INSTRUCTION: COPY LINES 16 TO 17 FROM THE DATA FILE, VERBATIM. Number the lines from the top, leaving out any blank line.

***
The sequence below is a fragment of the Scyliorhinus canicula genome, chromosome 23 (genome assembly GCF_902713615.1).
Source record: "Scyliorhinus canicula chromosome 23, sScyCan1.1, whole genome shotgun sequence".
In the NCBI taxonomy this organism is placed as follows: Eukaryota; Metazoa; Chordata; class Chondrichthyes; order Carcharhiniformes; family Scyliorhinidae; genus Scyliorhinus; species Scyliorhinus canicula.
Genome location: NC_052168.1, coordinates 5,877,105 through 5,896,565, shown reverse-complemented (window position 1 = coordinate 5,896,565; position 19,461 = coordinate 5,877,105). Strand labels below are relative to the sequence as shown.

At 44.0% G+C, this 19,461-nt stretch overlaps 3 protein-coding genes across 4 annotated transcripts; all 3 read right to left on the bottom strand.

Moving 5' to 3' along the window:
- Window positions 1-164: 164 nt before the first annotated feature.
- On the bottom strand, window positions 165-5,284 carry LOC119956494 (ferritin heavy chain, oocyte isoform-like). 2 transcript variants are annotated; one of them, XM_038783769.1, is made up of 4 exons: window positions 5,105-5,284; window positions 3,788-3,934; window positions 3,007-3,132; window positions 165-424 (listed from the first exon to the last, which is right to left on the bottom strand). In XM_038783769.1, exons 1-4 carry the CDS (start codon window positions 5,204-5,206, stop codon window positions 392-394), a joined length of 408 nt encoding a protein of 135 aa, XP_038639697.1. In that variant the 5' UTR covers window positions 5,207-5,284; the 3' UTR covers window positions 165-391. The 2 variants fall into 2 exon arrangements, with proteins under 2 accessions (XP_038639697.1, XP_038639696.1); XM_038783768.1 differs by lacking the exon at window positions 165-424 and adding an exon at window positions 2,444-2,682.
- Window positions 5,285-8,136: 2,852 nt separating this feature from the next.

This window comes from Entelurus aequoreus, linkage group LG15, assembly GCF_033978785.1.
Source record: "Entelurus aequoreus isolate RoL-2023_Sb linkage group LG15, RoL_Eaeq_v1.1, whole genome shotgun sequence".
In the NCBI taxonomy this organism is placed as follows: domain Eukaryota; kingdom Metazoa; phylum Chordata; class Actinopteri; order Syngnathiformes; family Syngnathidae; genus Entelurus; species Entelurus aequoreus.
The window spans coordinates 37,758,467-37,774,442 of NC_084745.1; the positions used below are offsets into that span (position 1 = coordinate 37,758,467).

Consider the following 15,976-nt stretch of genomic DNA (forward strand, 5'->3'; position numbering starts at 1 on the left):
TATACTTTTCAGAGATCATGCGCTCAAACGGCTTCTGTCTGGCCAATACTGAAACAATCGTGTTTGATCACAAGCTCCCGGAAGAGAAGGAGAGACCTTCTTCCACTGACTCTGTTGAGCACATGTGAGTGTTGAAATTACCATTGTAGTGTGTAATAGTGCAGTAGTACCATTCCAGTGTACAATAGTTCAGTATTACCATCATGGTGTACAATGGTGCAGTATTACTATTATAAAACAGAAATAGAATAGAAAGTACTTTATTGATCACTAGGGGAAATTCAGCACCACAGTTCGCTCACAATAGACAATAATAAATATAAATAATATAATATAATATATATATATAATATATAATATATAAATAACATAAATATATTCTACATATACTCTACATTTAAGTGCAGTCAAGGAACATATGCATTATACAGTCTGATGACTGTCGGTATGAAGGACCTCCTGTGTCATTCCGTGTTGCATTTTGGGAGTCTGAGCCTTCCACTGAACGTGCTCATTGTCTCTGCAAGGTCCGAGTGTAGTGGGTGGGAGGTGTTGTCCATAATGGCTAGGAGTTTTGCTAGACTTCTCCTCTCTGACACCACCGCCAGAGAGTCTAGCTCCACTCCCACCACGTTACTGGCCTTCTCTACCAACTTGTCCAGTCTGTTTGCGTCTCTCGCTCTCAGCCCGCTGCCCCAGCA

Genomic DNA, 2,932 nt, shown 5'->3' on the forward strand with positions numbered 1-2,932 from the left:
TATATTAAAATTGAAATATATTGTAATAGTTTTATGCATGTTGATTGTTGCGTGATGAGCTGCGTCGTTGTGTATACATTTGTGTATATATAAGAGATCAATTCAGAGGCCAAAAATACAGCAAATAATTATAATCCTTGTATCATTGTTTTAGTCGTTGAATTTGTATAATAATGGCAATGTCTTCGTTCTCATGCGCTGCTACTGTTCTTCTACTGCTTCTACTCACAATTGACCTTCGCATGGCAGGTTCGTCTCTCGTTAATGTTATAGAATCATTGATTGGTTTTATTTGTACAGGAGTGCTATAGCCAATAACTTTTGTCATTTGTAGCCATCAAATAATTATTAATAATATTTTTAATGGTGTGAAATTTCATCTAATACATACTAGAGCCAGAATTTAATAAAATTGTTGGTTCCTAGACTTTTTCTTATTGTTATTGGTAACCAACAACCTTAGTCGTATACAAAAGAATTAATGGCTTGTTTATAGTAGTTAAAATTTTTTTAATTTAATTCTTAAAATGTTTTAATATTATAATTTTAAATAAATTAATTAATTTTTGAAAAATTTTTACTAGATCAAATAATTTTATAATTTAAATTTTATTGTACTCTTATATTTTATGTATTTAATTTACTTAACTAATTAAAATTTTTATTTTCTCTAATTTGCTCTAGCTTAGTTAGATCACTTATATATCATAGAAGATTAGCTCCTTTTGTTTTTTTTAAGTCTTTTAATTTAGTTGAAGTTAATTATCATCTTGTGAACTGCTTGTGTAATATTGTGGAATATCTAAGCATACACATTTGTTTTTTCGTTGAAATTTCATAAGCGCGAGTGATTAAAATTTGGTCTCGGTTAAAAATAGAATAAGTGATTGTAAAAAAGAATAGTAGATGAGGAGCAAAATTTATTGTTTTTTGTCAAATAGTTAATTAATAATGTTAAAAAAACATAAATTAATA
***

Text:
Genomic DNA, 2,932 nt, shown 5'->3' on the forward strand with positions numbered 1-2,932 from the left:
TATATTAAAATTGAAATATATTGTAATAGTTTTATGCATGTTGATTGTTGCGTGATGAGCTGCGTCGTTGTGTATACATTTGTGTATATATAAGAGATCAATTCAGAGGCCAAAAATACAGCAAATAATTATAATCCTTGTATCATTGTTTTAGTCGTTGAATTTGTATAATAATGGCAATGTCTTCGTTCTCATGCGCTGCTACTGTTCTTCTACTGCTTCTACTCACAATTGACCTTCGCATGGCAGGTTCGTCTCTCGTTAATGTTATAGAATCATTGATTGGTTTTATTTGTACAGGAGTGCTATAGCCAATAACTTTTGTCATTTGTAGCCATCAAATAATTATTAATAATATTTTTAATGGTGTGAAATTTCATCTAATACATACTAGAGCCAGAATTTAATAAAATTGTTGGTTCCTAGACTTTTTCTTATTGTTATTGGTAACCAACAACCTTAGTCGTATACAAAAGAATTAATGGCTTGTTTATAGTAGTTAAAATTTTTTTAATTTAATTCTTAAAATGTTTTAATATTATAATTTTAAATAAATTAATTAATTTTTGAAAAATTTTTACTAGATCAAATAATTTTATAATTTAAATTTTATTGTACTCTTATATTTTATGTATTTAATTTACTTAACTAATTAAAATTTTTATTTTCTCTAATTTGCTCTAGCTTAGTTAGATCACTTATATATCATAGAAGATTAGCTCCTTTTGTTTTTTTTAAGTCTTTTAATTTAGTTGAAGTTAATTATCATCTTGTGAACTGCTTGTGTAATATTGTGGAATATCTAAGCATACACATTTGTTTTTTCGTTGAAATTTCATAAGCGCGAGTGATTAAAATTTGGTCTCGGTTAAAAATAGAATAAGTGATTGTAAAAAAGAATAGTAGATGAGGAGCAAAATTTATTGTTTTTTGTCAAATAGTTAATTAATAATGTTAAAAAAACATAAATTAATA